Covid-19 threatens progress to eradicate child labour
Date: 13th January 2021
Category: Children in situations of exploitation, COVID-19
2021 is the International Year for the Elimination of Child Labour but the COVID-19 pandemic threatens two decades worth of progress and places millions of children at risk. In a recent article, anti-child labour organisations and advocates discuss what it will take to tackle child labour effectively.
The number of children involved in child labour worldwide has dropped dramatically over the past two decades, falling by nearly 40 percent. However, children who were already working before the pandemic may now face longer hours and worse conditions, while others could be forced to work by families pushed into economic hardship.
The following solutions have been suggested:
- Governments should get children back into school as soon as possible. Moreover, authorities should follow up individually with children who do not show up for classes and try to re-engage them, as research shows children out of school are more likely to join the workforce, and the longer they stay out of school, the less likely they are to return.
- Governments, civil society and UN agencies need to prioritise strategies to eliminate child labour and help vulnerable families directly to address the financial distress that sends children to work. This can include comprehensive social protection, cash transfers, the promotion of decent work for adults, measures to get children back into school, increased investments in social services, and more resources for labour inspections and law enforcement.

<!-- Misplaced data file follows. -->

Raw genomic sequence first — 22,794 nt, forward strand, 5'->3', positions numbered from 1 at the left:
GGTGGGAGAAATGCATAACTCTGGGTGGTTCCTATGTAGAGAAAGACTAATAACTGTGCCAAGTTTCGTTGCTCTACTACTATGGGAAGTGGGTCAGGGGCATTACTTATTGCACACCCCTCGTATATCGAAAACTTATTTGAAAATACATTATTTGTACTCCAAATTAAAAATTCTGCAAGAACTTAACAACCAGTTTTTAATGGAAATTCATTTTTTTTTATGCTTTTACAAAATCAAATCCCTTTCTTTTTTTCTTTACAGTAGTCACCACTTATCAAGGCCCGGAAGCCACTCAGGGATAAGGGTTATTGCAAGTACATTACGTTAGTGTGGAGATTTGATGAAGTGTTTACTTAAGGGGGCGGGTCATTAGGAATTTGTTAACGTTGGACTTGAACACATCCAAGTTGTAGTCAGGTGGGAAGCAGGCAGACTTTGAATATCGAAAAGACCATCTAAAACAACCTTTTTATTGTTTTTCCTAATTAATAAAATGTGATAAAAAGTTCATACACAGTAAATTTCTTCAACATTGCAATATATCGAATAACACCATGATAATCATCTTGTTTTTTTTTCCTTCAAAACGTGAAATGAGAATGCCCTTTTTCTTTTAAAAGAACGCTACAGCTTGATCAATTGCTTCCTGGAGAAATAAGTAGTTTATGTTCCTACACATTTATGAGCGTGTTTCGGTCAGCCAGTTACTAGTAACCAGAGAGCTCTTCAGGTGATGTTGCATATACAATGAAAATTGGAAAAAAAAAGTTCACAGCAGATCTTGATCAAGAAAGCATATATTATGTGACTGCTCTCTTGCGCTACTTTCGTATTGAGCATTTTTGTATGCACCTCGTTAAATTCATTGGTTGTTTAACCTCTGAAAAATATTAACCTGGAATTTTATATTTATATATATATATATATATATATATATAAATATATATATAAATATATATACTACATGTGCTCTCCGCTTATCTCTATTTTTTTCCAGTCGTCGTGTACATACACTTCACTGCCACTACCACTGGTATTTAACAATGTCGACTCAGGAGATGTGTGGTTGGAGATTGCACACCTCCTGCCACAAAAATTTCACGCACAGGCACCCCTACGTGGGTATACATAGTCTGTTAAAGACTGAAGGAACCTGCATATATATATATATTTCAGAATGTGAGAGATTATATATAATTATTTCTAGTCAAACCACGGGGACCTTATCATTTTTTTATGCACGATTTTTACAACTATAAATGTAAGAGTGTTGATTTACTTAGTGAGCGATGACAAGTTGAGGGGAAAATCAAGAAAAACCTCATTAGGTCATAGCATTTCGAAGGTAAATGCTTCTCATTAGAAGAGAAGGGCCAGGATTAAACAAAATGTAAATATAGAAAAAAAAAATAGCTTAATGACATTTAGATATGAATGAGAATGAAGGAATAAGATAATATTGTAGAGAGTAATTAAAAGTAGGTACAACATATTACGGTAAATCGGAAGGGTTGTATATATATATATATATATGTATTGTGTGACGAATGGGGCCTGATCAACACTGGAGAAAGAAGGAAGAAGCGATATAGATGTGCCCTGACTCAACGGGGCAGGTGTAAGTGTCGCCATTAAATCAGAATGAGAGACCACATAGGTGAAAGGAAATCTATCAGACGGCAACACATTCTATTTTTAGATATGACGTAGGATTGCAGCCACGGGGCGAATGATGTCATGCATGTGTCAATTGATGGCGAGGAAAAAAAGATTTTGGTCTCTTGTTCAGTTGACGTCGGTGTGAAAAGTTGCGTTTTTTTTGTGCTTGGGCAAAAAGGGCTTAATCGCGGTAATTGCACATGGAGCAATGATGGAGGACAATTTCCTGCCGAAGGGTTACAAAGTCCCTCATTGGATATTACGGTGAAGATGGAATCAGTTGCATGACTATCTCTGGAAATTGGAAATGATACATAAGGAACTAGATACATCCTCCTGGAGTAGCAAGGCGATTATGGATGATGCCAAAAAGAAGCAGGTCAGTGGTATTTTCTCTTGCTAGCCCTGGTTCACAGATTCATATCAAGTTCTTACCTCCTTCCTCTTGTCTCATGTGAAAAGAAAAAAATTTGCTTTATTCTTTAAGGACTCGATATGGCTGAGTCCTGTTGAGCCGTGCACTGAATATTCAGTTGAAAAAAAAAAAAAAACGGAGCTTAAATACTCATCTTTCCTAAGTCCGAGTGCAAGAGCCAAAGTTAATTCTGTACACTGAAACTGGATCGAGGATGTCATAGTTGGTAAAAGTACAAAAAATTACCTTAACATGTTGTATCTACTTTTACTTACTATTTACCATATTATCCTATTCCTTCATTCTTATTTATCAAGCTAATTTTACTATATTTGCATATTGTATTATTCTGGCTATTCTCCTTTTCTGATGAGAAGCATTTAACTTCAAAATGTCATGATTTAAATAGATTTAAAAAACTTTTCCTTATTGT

- National governments, donor nations and international organisations need to have increased capacity to investigate and suppress child labour, and to hold those who exploit children accountable. To do this, adequate resourcing is required, which can be developed through policies and programmes integrated into COVID-19 recovery plans.
- Ensure children and young people who work in a capacity which does not amount to forced, exploitative or harmful labour have their work recognised. As such, these children and young people are granted the same labour rights and protections as any other worker.
- Involve local communities to help identify the children and families most at risk of forced, exploitative or harmful labour.
- Listen to girls, youth groups, and current and former child labourers throughout the process of finding a solution. Only by listening to those affected or at risk of forced, exploitative or harmful labour can child labour be tackled effectively.
Read the opinion article here.
Read more about the impact of COVID-19 on child labour here.